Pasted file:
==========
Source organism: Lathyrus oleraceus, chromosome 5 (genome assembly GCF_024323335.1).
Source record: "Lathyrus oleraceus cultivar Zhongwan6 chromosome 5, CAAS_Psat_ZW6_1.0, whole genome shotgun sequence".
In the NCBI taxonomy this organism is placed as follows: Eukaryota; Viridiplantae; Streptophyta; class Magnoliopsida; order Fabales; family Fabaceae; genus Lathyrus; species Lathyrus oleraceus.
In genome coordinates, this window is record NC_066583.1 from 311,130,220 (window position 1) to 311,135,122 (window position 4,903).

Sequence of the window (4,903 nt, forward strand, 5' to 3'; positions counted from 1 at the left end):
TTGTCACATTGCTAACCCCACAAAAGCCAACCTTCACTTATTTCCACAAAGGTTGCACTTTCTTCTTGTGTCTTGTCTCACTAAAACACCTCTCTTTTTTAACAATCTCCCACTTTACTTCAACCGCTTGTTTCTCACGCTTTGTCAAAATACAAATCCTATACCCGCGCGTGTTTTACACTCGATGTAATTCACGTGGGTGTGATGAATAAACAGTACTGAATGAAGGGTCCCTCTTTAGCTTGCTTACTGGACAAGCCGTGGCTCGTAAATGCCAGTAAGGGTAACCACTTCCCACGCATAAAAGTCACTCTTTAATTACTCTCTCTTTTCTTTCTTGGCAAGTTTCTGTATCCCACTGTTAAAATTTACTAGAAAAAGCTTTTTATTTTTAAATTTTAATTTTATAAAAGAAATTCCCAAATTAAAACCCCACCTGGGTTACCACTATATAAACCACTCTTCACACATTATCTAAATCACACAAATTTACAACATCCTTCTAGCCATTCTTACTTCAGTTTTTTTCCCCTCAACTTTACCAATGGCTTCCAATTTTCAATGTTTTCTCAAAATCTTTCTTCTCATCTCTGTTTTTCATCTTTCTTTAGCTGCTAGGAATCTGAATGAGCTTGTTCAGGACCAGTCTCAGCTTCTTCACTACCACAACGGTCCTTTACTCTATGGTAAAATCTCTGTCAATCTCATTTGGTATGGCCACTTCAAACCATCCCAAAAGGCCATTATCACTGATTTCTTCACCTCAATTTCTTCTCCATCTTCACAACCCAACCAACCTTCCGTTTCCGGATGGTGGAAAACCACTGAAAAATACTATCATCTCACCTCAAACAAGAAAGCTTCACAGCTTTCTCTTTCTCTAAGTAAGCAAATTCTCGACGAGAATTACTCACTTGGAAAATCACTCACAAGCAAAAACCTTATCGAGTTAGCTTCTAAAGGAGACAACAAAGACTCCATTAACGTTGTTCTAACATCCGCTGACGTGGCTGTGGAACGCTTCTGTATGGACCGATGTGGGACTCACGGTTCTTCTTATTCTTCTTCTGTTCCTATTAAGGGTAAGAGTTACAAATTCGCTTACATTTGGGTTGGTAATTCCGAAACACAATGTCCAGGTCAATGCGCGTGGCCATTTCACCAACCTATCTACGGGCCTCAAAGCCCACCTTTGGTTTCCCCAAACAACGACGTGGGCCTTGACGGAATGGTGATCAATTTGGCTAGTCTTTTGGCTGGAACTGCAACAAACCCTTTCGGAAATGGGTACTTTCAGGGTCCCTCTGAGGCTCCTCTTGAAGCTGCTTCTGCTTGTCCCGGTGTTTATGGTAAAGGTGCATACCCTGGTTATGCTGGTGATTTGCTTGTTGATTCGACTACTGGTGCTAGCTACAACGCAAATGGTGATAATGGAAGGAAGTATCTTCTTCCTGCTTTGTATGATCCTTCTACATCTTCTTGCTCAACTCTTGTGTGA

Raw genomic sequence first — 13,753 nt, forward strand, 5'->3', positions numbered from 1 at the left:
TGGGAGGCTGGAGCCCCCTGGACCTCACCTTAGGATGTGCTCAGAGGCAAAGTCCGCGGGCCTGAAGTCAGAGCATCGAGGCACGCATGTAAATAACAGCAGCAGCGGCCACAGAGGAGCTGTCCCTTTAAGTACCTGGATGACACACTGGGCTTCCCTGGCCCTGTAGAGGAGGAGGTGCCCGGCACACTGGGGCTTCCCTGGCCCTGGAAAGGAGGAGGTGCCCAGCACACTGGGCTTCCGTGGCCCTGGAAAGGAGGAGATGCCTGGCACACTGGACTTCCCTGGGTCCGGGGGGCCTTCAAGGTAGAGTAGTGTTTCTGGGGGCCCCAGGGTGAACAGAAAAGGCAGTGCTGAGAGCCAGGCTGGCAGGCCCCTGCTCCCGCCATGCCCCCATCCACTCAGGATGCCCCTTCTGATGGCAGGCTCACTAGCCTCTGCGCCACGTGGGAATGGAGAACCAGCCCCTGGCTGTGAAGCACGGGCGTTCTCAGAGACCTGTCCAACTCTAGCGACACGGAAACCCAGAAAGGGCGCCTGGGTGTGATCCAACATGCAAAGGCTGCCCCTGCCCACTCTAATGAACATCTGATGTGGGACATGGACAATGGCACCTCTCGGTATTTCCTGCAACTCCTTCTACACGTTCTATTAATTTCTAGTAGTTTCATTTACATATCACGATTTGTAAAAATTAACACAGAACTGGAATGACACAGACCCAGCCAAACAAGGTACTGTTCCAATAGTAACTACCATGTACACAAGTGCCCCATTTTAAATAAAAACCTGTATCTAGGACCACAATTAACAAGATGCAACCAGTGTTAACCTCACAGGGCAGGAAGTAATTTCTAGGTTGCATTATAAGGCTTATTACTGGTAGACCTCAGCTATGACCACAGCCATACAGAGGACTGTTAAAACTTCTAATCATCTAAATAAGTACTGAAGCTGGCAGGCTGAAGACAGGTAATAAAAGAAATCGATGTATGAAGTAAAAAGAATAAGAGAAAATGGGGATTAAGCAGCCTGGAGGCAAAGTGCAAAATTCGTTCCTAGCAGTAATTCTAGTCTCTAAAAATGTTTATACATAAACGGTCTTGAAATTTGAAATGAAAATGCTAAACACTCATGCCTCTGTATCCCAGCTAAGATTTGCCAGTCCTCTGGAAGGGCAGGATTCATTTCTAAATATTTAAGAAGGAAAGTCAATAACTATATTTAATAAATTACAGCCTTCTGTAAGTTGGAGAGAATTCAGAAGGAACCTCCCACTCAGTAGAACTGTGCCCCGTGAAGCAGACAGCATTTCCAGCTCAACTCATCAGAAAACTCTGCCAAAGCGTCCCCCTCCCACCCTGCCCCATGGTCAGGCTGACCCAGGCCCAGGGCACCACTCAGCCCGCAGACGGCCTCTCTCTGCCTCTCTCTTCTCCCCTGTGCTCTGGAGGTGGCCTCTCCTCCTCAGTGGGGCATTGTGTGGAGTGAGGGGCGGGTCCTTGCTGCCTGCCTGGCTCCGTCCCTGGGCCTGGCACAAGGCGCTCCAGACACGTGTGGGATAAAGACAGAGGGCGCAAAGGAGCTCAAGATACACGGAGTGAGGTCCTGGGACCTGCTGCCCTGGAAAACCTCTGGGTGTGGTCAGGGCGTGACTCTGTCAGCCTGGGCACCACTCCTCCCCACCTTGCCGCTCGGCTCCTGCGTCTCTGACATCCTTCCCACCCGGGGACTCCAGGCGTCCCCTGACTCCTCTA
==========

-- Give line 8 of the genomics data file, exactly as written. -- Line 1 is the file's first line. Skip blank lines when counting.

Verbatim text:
TGGGAGGCTGGAGCCCCCTGGACCTCACCTTAGGATGTGCTCAGAGGCAAAGTCCGCGGGCCTGAAGTCAGAGCATCGAGGCACGCATGTAAATAACAGCAGCAGCGGCCACAGAGGAGCTGTCCCTTTAAGTACCTGGATGACACACTGGGCTTCCCTGGCCCTGTAGAGGAGGAGGTGCCCGGCACACTGGGGCTTCCCTGGCCCTGGAAAGGAGGAGGTGCCCAGCACACTGGGCTTCCGTGGCCCTGGAAAGGAGGAGATGCCTGGCACACTGGACTTCCCTGGGTCCGGGGGGCCTTCAAGGTAGAGTAGTGTTTCTGGGGGCCCCAGGGTGAACAGAAAAGGCAGTGCTGAGAGCCAGGCTGGCAGGCCCCTGCTCCCGCCATGCCCCCATCCACTCAGGATGCCCCTTCTGATGGCAGGCTCACTAGCCTCTGCGCCACGTGGGAATGGAGAACCAGCCCCTGGCTGTGAAGCACGGGCGTTCTCAGAGACCTGTCCAACTCTAGCGACACGGAAACCCAGAAAGGGCGCCTGGGTGTGATCCAACATGCAAAGGCTGCCCCTGCCCACTCTAATGAACATCTGATGTGGGACATGGACAATGGCACCTCTCGGTATTTCCTGCAACTCCTTCTACACGTTCTATTAATTTCTAGTAGTTTCATTTACATATCACGATTTGTAAAAATTAACACAGAACTGGAATGACACAGACCCAGCCAAACAAGGTACTGTTCCAATAGTAACTACCATGTACACAAGTGCCCCATTTTAAATAAAAACCTGTATCTAGGACCACAATTAACAAGATGCAACCAGTGTTAACCTCACAGGGCAGGAAGTAATTTCTAGGTTGCATTATAAGGCTTATTACTGGTAGACCTCAGCTATGACCACAGCCATACAGAGGACTGTTAAAACTTCTAATCATCTAAATAAGTACTGAAGCTGGCAGGCTGAAGACAGGTAATAAAAGAAATCGATGTATGAAGTAAAAAGAATAAGAGAAAATGGGGATTAAGCAGCCTGGAGGCAAAGTGCAAAATTCGTTCCTAGCAGTAATTCTAGTCTCTAAAAATGTTTATACATAAACGGTCTTGAAATTTGAAATGAAAATGCTAAACACTCATGCCTCTGTATCCCAGCTAAGATTTGCCAGTCCTCTGGAAGGGCAGGATTCATTTCTAAATATTTAAGAAGGAAAGTCAATAACTATATTTAATAAATTACAGCCTTCTGTAAGTTGGAGAGAATTCAGAAGGAACCTCCCACTCAGTAGAACTGTGCCCCGTGAAGCAGACAGCATTTCCAGCTCAACTCATCAGAAAACTCTGCCAAAGCGTCCCCCTCCCACCCTGCCCCATGGTCAGGCTGACCCAGGCCCAGGGCACCACTCAGCCCGCAGACGGCCTCTCTCTGCCTCTCTCTTCTCCCCTGTGCTCTGGAGGTGGCCTCTCCTCCTCAGTGGGGCATTGTGTGGAGTGAGGGGCGGGTCCTTGCTGCCTGCCTGGCTCCGTCCCTGGGCCTGGCACAAGGCGCTCCAGACACGTGTGGGATAAAGACAGAGGGCGCAAAGGAGCTCAAGATACACGGAGTGAGGTCCTGGGACCTGCTGCCCTGGAAAACCTCTGGGTGTGGTCAGGGCGTGACTCTGTCAGCCTGGGCACCACTCCTCCCCACCTTGCCGCTCGGCTCCTGCGTCTCTGACATCCTTCCCACCCGGGGACTCCAGGCGTCCCCTGACTCCTCTA